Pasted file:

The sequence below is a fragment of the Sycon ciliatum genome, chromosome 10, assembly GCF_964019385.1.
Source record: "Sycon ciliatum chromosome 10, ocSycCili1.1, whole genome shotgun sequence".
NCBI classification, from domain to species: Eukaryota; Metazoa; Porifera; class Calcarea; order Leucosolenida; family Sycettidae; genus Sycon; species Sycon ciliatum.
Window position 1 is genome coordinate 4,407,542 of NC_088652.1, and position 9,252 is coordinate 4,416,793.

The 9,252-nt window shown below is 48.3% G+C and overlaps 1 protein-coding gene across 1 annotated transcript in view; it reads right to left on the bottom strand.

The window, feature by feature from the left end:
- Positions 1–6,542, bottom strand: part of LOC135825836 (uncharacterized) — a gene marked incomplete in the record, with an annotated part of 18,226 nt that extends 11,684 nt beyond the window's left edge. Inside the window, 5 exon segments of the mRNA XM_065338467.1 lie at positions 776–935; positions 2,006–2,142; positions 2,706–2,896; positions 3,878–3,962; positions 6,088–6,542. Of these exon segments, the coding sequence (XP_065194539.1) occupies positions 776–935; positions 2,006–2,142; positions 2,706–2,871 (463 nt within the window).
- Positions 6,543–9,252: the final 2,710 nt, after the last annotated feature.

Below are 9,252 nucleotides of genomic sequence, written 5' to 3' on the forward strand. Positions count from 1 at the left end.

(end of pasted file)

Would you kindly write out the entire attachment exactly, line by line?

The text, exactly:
The sequence below is a fragment of the Sycon ciliatum genome, chromosome 10, assembly GCF_964019385.1.
Source record: "Sycon ciliatum chromosome 10, ocSycCili1.1, whole genome shotgun sequence".
NCBI classification, from domain to species: Eukaryota; Metazoa; Porifera; class Calcarea; order Leucosolenida; family Sycettidae; genus Sycon; species Sycon ciliatum.
Window position 1 is genome coordinate 4,407,542 of NC_088652.1, and position 9,252 is coordinate 4,416,793.

The 9,252-nt window shown below is 48.3% G+C and overlaps 1 protein-coding gene across 1 annotated transcript in view; it reads right to left on the bottom strand.

The window, feature by feature from the left end:
- Positions 1–6,542, bottom strand: part of LOC135825836 (uncharacterized) — a gene marked incomplete in the record, with an annotated part of 18,226 nt that extends 11,684 nt beyond the window's left edge. Inside the window, 5 exon segments of the mRNA XM_065338467.1 lie at positions 776–935; positions 2,006–2,142; positions 2,706–2,896; positions 3,878–3,962; positions 6,088–6,542. Of these exon segments, the coding sequence (XP_065194539.1) occupies positions 776–935; positions 2,006–2,142; positions 2,706–2,871 (463 nt within the window).
- Positions 6,543–9,252: the final 2,710 nt, after the last annotated feature.

Below are 9,252 nucleotides of genomic sequence, written 5' to 3' on the forward strand. Positions count from 1 at the left end.